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Face lifting is a general term referring to the tightening of facial skin using standard incisions. Varying for each individual they may run through the temple hair-bearing area, in front of the ear, behind and back into the hairline. There are many confusing terms relating to position and length of scarring and the plane of dissection used. In essence, the length of the scar is proportional to the degree of skin sagging. On the other hand, more invasive surgery, that may produce more durable results, carries higher risks and demands more surgical skill and experience. There are several types:

Skin-only (subcutaneous) lifts – the original and still good for a short operation with little downtime, but the skin is not particularly strong so it does not last long at all. With tension on the scars in the skin, stretch or overactive scars may result.

SMAS (superficial musculo-aponeurotic system) lifts – have almost entirely replaced skin-only lifts as they last much longer. Against the improved longevity is longer downtime and more surgical risk. There is a range of options here too:

  • SMAS plication – gathering of the SMAS to effect tightening. Good for limited downtime and safety, but limited effect and moderate longevity
  • SMAS excision – again safe, but more invasive. Good long-term stability
  • SMAS flap – the SMAS is dissected and the layer lifted and repositioned higher on the face. The most powerful technique, but needs experience as the facial nerve lies directly beneath the SMAS. It also tends to avoid the ‘over-stretched look’. The ‘extended SMAS flap’ may be used to assist with nasolabial folds and sagging cheeks, but requires a degree more skill to perform safely.
  • Subperiosteal – this is a layer beneath the SMAS and tightly applied to bone. Its popularity is waning because of the swelling that takes many months to subside and technical issues.

More questions about face lifts?


Detailed consultation includes your medical history, and any medications. Smoking is probably the largest cause of skin slough and healing problems so you must stop. Results depend on many factors including age, skin condition, severity of laxity and wrinkles, surgeon skill and, of course, expectations.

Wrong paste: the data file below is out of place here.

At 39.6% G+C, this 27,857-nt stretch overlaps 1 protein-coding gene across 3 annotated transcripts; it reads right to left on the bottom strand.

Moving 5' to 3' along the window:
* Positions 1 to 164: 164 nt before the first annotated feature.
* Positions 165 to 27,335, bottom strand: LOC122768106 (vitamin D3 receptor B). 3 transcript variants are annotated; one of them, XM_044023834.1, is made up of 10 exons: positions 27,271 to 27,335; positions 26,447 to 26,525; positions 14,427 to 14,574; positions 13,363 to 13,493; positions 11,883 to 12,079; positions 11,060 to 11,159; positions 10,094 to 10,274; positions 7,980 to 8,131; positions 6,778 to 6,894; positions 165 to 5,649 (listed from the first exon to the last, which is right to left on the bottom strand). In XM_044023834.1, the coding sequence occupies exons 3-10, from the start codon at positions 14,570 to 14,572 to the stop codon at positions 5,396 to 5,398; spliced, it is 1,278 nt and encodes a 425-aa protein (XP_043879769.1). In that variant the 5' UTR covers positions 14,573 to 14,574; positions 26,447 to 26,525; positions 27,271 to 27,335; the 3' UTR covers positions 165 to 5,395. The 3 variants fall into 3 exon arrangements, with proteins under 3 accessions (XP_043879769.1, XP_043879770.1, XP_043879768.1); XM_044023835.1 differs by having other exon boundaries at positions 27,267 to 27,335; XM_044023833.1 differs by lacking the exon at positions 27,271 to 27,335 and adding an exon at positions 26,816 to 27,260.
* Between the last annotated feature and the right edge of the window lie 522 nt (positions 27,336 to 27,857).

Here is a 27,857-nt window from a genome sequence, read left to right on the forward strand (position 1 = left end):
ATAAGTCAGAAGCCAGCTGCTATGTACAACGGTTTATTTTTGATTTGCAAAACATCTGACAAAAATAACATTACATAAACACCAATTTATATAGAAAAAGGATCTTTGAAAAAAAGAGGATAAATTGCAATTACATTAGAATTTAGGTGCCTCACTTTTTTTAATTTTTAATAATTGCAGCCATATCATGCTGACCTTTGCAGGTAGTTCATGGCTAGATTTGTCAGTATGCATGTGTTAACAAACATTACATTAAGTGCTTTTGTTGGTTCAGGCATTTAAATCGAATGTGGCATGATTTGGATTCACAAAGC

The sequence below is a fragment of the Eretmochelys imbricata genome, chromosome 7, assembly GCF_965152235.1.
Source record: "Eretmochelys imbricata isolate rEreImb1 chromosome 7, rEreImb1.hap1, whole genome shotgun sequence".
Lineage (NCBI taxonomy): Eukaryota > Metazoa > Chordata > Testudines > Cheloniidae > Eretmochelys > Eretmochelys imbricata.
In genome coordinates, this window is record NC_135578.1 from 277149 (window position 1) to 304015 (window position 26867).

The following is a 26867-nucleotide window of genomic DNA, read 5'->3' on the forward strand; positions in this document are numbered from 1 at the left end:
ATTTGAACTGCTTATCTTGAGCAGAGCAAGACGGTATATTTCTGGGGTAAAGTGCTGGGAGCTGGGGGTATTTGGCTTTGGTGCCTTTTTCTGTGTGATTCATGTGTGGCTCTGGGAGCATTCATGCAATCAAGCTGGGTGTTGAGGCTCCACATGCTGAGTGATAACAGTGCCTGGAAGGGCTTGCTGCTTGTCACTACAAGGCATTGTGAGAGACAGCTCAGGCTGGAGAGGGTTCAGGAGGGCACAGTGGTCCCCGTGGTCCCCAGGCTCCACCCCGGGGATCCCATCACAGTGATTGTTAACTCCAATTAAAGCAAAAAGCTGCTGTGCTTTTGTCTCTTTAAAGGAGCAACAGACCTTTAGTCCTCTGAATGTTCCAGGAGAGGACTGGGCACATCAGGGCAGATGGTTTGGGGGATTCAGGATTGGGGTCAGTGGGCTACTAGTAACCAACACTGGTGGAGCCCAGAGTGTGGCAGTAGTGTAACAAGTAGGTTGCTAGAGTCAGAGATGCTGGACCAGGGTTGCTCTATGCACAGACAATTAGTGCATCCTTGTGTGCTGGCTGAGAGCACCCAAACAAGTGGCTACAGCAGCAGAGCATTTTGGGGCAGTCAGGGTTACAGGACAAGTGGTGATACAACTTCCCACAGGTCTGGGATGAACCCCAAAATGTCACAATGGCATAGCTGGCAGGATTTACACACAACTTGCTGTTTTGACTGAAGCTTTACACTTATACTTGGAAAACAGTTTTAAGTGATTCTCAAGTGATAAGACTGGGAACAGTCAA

General anaesthetic (GA) is required and you will awake with a light dressing and small wound drains. Both are removed prior to discharge the next morning.


Whilst you can, and should, return to light daily activities quickly afterwards the first 24 hours are best spent in hospital. Here you will have your head elevated, receive analgesia and regular post-operative observation. You should be able to gently wash your hair the next day. Bruising may be present up to three weeks post-operatively, depending on the extent, type of surgery, and patient’s tendency to bruise. However, with proper make-up the patient should be presentable two weeks after surgery.
Stitch and clip removal is required 7 days afterwards.

Naturally, you will have scars, which are generally difficult to see if placed correctly. They continue to improve for many months and are not “mature” for 12-18 months after surgery.


Whilst any operation has the potential for complications, these are rare nowadays. Particularly important are your own expectations as to whether the operation can achieve the result you desire and at what cost in terms of the scar and any risks.